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If you work as a freelancer or run a small training business, then one of your biggest priorities will be managing your cash flow so that you’re not constantly riding that dreaded ‘feast and famine’ rollercoaster. Unfortunately, overdue or unpaid invoices can cause cash flow problems within a fairly short time frame for many small businesses. According to accounting software company, Xero, 60% of invoices are paid late and more than a third are over two weeks overdue.
So how can you ensure that you get paid on time, every time? We’ve put together five ideas that can help:
Have clear terms and conditions, as well as a contract with your client, from the outset
Every time you work with a client, you should have a contract that defines the work that you are being asked to undertake and any agreements between both parties, such as deadlines, etc. This will help to ensure that everyone involved in a training agreement is on the same page and that you share the same expectations about what you will deliver.
If you don’t currently have a document outlining your terms and conditions, do put one together. In this, you should talk about issues such as your payment terms, late payment fees, intellectual property, liability, and so on.
If you’re not sure where to start, search Google for ‘terms and conditions template for training services’ (or something along these lines) – this will give you an idea of what other trainers are saying, as well as highlighting free and paid-for legal services to write terms and conditions. You could try a free service like https://www.rocketlawyer.co.uk to draw up a basic document.
Once you’ve created your terms and conditions, it’s advisable – although not a legal requirement – to get them checked over by a solicitor. This will help you to feel more confident about setting clear terms of payment and for many of the eventualities that can arise when providing training services.
Charge a deposit
To help minimise the risk of not being paid for your training services, especially by a new and unfamiliar client, you could ask for a deposit to secure your time or even charge 50% upfront. Another option is to break your fees into staged payment that are to be paid when you have met certain pre-agreed milestones throughout the project.
There are several advantages to this approach. Not only can it help your cash flow, but it can also help clients to manage their budgets and it spreads the risk of non-payment or non-delivery of services between you and the client, rather than you taking 100% of the risk.
Ask your clients if there’s anything they require on an invoice
To avoid a situation where an invoice is returned to you because it doesn’t meet all of a client’s requirements, it’s worth asking what your invoice should include before you send it.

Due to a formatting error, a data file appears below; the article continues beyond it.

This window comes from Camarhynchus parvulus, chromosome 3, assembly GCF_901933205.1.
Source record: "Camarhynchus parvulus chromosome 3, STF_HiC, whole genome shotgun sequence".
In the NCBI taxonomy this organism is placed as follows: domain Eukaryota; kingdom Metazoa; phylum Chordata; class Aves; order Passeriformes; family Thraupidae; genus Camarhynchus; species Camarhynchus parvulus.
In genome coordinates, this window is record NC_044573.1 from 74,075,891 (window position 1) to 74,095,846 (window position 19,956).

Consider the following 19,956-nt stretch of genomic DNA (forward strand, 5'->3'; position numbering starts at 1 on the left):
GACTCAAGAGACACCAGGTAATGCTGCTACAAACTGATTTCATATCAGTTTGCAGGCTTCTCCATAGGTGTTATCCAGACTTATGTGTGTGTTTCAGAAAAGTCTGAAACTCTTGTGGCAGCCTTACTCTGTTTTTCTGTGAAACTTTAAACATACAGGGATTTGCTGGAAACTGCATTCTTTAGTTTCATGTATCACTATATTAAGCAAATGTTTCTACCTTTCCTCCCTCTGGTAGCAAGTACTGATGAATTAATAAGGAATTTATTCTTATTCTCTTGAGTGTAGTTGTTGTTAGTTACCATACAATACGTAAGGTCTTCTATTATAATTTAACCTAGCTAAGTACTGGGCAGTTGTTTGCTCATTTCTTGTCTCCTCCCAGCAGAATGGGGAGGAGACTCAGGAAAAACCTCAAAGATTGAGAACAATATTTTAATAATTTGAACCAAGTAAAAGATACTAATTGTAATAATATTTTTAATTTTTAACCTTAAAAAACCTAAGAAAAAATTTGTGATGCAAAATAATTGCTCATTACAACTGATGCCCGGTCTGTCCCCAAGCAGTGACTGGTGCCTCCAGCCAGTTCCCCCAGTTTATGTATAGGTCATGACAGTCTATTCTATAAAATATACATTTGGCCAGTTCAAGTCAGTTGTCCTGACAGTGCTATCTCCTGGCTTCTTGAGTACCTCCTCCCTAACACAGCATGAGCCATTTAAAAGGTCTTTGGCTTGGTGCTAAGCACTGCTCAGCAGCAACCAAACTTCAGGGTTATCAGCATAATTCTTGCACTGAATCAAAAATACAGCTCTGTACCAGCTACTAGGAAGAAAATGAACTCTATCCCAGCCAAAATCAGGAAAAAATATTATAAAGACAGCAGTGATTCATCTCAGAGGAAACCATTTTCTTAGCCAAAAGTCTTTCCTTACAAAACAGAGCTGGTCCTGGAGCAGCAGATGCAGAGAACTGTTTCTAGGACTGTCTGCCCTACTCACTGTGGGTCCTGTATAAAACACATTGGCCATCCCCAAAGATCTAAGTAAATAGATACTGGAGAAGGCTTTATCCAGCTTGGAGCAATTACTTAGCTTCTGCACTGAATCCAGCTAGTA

For example, some businesses won’t process an invoice without a purchase order number that was raised when a service was enlisted. Other businesses require a very detailed breakdown of how a service was provided. It’s fairly common too for invoices to be handled by a specific individual or department within an organisation – this might mean your invoice has to go to someone you haven’t met before.
If you ask questions about what your invoice must contain from the outset, it can help to speed up your payment.
Use clear language on your invoices
Instead of using a financial term like ‘Net 30’ or ‘Net 60’ on your invoices to describe your payment terms, try to keep the language you use as clear as possible. People are more likely to understand and respond to a statement such as ‘Payment due within 30 days’.
Also, terms like ‘Payment on receipt’ might not be advisable as it gives the recipient some wriggle room to argue that they didn’t receive your invoice on the day you sent it.
Send your invoices as soon as possible
Once you’ve completed a training commitment, send your invoice out straight away while your work with the client is still fresh in their mind. Invoices that get sent out quickly are often paid quicker. On the flipside, if you wait weeks to send out an invoice, your client might assume that you’re not in a hurry to get paid.
Unfortunately, for most small businesses the issue of a late payment is all but inevitable at one stage or another. Your clients may be facing cash flow issues because they’re waiting on payments. These strategies above can go a long way towards securing payments on time, every time. Do let me know how you get on in the Comments section below and if you have any strategies for getting paid on time that I haven’t mentioned, I’d love to hear them.
Also, keep an eye out for next week’s blog when I’ll have five more ideas for getting paid on time, every time!